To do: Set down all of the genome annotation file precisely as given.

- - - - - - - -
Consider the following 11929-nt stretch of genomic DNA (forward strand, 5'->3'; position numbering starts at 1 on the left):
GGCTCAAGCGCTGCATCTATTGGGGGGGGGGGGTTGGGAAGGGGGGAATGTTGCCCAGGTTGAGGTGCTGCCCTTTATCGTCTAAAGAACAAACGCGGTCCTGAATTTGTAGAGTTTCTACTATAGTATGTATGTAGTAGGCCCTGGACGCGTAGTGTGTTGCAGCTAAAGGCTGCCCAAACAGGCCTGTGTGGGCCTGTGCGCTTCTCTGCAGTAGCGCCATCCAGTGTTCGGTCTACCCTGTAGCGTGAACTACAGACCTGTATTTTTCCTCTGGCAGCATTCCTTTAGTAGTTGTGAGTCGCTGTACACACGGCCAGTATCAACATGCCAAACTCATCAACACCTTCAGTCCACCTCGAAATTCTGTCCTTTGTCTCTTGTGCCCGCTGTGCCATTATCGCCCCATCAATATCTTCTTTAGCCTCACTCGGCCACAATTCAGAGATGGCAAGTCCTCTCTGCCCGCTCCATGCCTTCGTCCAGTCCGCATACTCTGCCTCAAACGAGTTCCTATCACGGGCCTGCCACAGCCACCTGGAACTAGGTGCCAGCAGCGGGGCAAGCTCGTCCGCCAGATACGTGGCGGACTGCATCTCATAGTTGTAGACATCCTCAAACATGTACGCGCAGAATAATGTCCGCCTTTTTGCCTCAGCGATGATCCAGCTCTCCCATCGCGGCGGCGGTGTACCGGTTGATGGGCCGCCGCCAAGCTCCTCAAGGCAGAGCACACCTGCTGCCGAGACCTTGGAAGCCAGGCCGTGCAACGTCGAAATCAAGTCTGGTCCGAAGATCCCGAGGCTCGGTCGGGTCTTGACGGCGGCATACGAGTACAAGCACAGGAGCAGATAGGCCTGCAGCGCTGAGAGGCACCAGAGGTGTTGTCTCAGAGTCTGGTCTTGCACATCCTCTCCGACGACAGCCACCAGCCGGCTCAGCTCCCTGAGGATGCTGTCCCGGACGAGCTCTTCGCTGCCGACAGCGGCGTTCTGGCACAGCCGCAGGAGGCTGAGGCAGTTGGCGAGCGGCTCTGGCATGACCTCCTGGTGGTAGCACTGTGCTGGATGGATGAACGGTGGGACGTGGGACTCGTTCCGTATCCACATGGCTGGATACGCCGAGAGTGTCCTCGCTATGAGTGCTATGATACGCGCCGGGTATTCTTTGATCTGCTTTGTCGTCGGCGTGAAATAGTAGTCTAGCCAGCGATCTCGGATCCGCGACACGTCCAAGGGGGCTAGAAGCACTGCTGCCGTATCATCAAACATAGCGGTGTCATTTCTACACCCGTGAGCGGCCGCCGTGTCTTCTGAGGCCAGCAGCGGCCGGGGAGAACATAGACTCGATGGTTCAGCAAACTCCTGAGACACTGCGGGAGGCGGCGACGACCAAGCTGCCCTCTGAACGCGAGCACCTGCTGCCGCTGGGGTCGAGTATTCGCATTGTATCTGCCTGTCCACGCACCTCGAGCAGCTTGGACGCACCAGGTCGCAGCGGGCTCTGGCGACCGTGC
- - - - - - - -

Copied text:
Consider the following 11929-nt stretch of genomic DNA (forward strand, 5'->3'; position numbering starts at 1 on the left):
GGCTCAAGCGCTGCATCTATTGGGGGGGGGGGGTTGGGAAGGGGGGAATGTTGCCCAGGTTGAGGTGCTGCCCTTTATCGTCTAAAGAACAAACGCGGTCCTGAATTTGTAGAGTTTCTACTATAGTATGTATGTAGTAGGCCCTGGACGCGTAGTGTGTTGCAGCTAAAGGCTGCCCAAACAGGCCTGTGTGGGCCTGTGCGCTTCTCTGCAGTAGCGCCATCCAGTGTTCGGTCTACCCTGTAGCGTGAACTACAGACCTGTATTTTTCCTCTGGCAGCATTCCTTTAGTAGTTGTGAGTCGCTGTACACACGGCCAGTATCAACATGCCAAACTCATCAACACCTTCAGTCCACCTCGAAATTCTGTCCTTTGTCTCTTGTGCCCGCTGTGCCATTATCGCCCCATCAATATCTTCTTTAGCCTCACTCGGCCACAATTCAGAGATGGCAAGTCCTCTCTGCCCGCTCCATGCCTTCGTCCAGTCCGCATACTCTGCCTCAAACGAGTTCCTATCACGGGCCTGCCACAGCCACCTGGAACTAGGTGCCAGCAGCGGGGCAAGCTCGTCCGCCAGATACGTGGCGGACTGCATCTCATAGTTGTAGACATCCTCAAACATGTACGCGCAGAATAATGTCCGCCTTTTTGCCTCAGCGATGATCCAGCTCTCCCATCGCGGCGGCGGTGTACCGGTTGATGGGCCGCCGCCAAGCTCCTCAAGGCAGAGCACACCTGCTGCCGAGACCTTGGAAGCCAGGCCGTGCAACGTCGAAATCAAGTCTGGTCCGAAGATCCCGAGGCTCGGTCGGGTCTTGACGGCGGCATACGAGTACAAGCACAGGAGCAGATAGGCCTGCAGCGCTGAGAGGCACCAGAGGTGTTGTCTCAGAGTCTGGTCTTGCACATCCTCTCCGACGACAGCCACCAGCCGGCTCAGCTCCCTGAGGATGCTGTCCCGGACGAGCTCTTCGCTGCCGACAGCGGCGTTCTGGCACAGCCGCAGGAGGCTGAGGCAGTTGGCGAGCGGCTCTGGCATGACCTCCTGGTGGTAGCACTGTGCTGGATGGATGAACGGTGGGACGTGGGACTCGTTCCGTATCCACATGGCTGGATACGCCGAGAGTGTCCTCGCTATGAGTGCTATGATACGCGCCGGGTATTCTTTGATCTGCTTTGTCGTCGGCGTGAAATAGTAGTCTAGCCAGCGATCTCGGATCCGCGACACGTCCAAGGGGGCTAGAAGCACTGCTGCCGTATCATCAAACATAGCGGTGTCATTTCTACACCCGTGAGCGGCCGCCGTGTCTTCTGAGGCCAGCAGCGGCCGGGGAGAACATAGACTCGATGGTTCAGCAAACTCCTGAGACACTGCGGGAGGCGGCGACGACCAAGCTGCCCTCTGAACGCGAGCACCTGCTGCCGCTGGGGTCGAGTATTCGCATTGTATCTGCCTGTCCACGCACCTCGAGCAGCTTGGACGCACCAGGTCGCAGCGGGCTCTGGCGACCGTGC